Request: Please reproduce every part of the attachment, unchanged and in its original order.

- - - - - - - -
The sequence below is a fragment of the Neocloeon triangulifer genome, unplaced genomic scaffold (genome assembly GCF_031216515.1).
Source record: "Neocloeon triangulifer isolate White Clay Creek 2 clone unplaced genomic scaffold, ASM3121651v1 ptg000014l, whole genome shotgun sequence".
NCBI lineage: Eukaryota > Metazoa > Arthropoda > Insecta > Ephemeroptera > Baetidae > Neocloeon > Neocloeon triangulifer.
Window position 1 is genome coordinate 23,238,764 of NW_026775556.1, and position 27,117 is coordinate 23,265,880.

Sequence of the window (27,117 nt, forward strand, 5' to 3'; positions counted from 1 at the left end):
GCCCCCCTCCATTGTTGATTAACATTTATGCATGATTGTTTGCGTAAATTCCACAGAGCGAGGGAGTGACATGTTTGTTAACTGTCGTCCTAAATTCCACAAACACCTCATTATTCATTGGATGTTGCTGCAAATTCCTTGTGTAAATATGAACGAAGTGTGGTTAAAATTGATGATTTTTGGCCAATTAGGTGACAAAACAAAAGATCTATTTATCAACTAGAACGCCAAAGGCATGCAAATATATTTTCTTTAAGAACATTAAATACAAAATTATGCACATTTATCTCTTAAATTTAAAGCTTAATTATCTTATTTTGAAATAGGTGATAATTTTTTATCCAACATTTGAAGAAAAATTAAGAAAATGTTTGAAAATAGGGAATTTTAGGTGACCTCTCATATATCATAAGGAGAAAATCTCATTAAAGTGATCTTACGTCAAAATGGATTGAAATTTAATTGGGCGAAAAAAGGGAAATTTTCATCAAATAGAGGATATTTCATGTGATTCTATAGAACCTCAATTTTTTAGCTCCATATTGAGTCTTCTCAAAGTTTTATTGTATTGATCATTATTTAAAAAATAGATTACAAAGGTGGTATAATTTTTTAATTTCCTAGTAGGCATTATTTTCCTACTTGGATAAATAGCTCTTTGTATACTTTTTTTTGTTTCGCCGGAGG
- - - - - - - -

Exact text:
The sequence below is a fragment of the Neocloeon triangulifer genome, unplaced genomic scaffold (genome assembly GCF_031216515.1).
Source record: "Neocloeon triangulifer isolate White Clay Creek 2 clone unplaced genomic scaffold, ASM3121651v1 ptg000014l, whole genome shotgun sequence".
NCBI lineage: Eukaryota > Metazoa > Arthropoda > Insecta > Ephemeroptera > Baetidae > Neocloeon > Neocloeon triangulifer.
Window position 1 is genome coordinate 23,238,764 of NW_026775556.1, and position 27,117 is coordinate 23,265,880.

Sequence of the window (27,117 nt, forward strand, 5' to 3'; positions counted from 1 at the left end):
GCCCCCCTCCATTGTTGATTAACATTTATGCATGATTGTTTGCGTAAATTCCACAGAGCGAGGGAGTGACATGTTTGTTAACTGTCGTCCTAAATTCCACAAACACCTCATTATTCATTGGATGTTGCTGCAAATTCCTTGTGTAAATATGAACGAAGTGTGGTTAAAATTGATGATTTTTGGCCAATTAGGTGACAAAACAAAAGATCTATTTATCAACTAGAACGCCAAAGGCATGCAAATATATTTTCTTTAAGAACATTAAATACAAAATTATGCACATTTATCTCTTAAATTTAAAGCTTAATTATCTTATTTTGAAATAGGTGATAATTTTTTATCCAACATTTGAAGAAAAATTAAGAAAATGTTTGAAAATAGGGAATTTTAGGTGACCTCTCATATATCATAAGGAGAAAATCTCATTAAAGTGATCTTACGTCAAAATGGATTGAAATTTAATTGGGCGAAAAAAGGGAAATTTTCATCAAATAGAGGATATTTCATGTGATTCTATAGAACCTCAATTTTTTAGCTCCATATTGAGTCTTCTCAAAGTTTTATTGTATTGATCATTATTTAAAAAATAGATTACAAAGGTGGTATAATTTTTTAATTTCCTAGTAGGCATTATTTTCCTACTTGGATAAATAGCTCTTTGTATACTTTTTTTTGTTTCGCCGGAGG